Senior religious authorities in Indonesia have ruled it haraam or sinful, for Muslims to utilize crypto assets as currency, according to a report on Bloomberg.
This announcement was made on Thursday by Indonesia’s highest religious authority, the National Ulema Council of Indonesia, or MUI, after it held an expert hearing.
According to Indonesia’s council of religious leaders, it remains forbidden for Muslims to deal in crypto-related transactions due to their speculative nature.
The council further went on to state that Muslims could not trade cryptocurrencies since they had aspects of uncertainty and betting.
According to the council’s head of religious decree, Asrorun Niam Sholeh, “If cryptocurrency as a commodity or digital asset can abide by Shariah tenets and can show a clear benefit, then it can be traded.”
MUI is the Shariah compliance authority of Indonesia, the world’s most populous Muslim country. The country’s finance ministry and central bank are both required to consult them on Islamic financial matters.
The implications of this announcement
Although it is doubtful that cryptocurrency trade would cease in this Muslim country as a consequence of the order, some Muslims may be discouraged from utilizing prominent cryptocurrencies such as Bitcoin and Ethereum. This would make local institutions reconsider the move to issue crypto assets.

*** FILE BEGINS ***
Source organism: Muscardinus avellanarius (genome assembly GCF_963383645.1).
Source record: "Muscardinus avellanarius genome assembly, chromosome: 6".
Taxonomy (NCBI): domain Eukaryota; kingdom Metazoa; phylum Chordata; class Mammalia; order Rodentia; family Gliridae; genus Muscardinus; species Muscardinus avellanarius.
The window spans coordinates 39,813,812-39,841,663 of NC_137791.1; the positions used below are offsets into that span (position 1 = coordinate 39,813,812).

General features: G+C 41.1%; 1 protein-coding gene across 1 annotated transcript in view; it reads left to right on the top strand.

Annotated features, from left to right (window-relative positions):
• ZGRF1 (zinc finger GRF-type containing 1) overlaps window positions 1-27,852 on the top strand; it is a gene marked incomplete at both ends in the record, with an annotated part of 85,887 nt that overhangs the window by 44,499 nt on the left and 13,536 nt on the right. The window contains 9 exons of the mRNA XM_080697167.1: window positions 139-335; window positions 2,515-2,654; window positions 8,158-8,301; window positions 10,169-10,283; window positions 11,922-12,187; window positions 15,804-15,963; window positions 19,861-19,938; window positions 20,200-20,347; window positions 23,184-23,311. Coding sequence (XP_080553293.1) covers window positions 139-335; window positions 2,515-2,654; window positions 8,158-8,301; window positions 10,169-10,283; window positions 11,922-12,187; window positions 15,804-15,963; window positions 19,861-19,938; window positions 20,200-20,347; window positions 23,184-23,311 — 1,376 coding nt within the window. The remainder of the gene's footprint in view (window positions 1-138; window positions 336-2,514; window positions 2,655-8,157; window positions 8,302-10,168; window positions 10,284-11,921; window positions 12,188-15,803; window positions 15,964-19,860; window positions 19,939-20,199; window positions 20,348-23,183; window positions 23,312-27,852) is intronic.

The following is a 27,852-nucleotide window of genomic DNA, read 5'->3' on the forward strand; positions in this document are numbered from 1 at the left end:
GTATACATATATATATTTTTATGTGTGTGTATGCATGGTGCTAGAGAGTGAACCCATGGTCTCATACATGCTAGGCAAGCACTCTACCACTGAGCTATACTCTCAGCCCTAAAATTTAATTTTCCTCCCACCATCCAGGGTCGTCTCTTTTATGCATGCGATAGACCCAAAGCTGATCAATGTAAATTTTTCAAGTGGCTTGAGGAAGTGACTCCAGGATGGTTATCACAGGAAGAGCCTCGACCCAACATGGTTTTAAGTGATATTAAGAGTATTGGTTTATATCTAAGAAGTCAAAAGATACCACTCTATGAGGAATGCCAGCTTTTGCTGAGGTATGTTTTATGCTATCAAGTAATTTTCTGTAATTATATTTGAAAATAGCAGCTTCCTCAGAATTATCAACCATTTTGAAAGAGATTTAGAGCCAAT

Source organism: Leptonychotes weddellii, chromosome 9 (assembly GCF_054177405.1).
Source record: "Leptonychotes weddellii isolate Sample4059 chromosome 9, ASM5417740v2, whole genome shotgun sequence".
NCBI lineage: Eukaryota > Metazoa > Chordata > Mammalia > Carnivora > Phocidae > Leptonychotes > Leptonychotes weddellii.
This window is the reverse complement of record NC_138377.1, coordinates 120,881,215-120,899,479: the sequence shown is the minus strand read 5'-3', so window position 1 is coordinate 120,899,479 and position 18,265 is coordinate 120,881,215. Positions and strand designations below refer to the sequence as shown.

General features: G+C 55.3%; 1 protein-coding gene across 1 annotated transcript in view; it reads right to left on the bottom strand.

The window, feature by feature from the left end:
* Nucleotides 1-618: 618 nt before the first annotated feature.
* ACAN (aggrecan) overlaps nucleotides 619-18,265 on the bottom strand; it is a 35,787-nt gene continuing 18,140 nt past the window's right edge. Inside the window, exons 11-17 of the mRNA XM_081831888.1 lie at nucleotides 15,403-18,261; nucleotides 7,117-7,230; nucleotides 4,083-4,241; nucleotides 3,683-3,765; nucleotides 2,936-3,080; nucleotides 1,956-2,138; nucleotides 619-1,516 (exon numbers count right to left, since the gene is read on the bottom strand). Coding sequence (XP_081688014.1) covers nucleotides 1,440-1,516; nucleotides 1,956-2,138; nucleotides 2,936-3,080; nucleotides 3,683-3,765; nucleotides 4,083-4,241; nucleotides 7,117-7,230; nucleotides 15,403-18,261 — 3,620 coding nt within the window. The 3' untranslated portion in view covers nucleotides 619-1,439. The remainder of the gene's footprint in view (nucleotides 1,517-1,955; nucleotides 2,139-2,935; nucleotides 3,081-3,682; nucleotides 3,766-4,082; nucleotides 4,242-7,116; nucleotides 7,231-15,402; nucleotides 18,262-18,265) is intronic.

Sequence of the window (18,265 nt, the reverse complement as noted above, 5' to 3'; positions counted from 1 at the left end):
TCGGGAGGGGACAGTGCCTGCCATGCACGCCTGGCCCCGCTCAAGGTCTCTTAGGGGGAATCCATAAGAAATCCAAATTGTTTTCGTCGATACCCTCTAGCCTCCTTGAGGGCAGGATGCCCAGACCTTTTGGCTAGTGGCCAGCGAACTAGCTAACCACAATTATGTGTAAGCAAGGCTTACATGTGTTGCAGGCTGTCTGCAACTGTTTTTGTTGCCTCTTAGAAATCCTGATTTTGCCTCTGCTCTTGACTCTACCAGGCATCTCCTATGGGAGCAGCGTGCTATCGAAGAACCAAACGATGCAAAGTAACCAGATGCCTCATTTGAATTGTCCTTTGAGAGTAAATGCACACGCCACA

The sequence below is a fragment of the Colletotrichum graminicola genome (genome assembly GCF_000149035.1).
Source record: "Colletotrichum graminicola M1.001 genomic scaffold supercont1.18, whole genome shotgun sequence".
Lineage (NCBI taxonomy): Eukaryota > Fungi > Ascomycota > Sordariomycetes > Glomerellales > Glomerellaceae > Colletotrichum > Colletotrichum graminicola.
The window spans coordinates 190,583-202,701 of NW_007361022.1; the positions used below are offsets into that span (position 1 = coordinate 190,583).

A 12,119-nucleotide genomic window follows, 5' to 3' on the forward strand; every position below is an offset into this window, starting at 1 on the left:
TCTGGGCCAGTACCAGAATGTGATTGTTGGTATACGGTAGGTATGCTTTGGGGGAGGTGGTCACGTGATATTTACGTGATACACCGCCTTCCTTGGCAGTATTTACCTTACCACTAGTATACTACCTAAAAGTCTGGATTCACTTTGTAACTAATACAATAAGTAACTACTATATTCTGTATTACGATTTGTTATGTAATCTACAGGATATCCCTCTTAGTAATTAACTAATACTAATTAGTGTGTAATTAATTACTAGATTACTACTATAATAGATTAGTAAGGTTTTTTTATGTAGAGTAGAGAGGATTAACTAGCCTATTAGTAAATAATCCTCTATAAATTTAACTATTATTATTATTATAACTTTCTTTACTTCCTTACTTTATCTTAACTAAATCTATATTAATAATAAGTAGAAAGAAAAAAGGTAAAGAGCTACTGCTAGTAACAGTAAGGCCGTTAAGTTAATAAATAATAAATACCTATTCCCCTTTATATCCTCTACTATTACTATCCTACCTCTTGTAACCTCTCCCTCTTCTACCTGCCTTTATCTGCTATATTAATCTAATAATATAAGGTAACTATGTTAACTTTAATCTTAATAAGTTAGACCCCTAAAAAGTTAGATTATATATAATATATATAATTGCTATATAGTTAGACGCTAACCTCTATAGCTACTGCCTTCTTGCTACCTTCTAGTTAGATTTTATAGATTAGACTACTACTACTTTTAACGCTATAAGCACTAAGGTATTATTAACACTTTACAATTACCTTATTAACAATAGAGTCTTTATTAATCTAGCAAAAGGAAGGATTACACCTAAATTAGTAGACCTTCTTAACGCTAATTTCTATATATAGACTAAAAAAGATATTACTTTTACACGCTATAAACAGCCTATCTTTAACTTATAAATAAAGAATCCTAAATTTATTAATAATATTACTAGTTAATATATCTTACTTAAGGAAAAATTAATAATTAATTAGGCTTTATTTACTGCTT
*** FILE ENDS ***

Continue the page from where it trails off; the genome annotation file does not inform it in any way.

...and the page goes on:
According to the country’s commodities futures trading regulatory organization, BAPPEBTI, the country is home to more than 12% of the world’s Muslim population and 4.45 million crypto investors.
The country’s previous direction
The Indonesian Central Bank declared that cryptocurrencies as not a valid means of payment in January 2018.
The government prohibits the use of Bitcoin for payments, but residents are free to trade it as a commodity.
Indonesia’s Financial Services Authority has also, in the past, used cryptocurrency’s price volatility as a reason to dissuade investors from investing in the business, insisting that its fundamental worth was still unknown
However, in recent months, the Indonesian government has considered levying taxes on crypto trading earnings, owing to the digital currency’s rising popularity during the Covid-19 outbreak.
Indonesia’s central bank also announced plans to introduce a digital rupiah currency and said it was evaluating which platform to use, but no choice has been made.
Early this week, Bitcoin, the most significant cryptocurrency by market value, surpassed $68,000 to create a new high.
According to coinmarketcap statistics, the coin has a current price of around $65,000, followed by Etherum, which has a current price of around $4,700.
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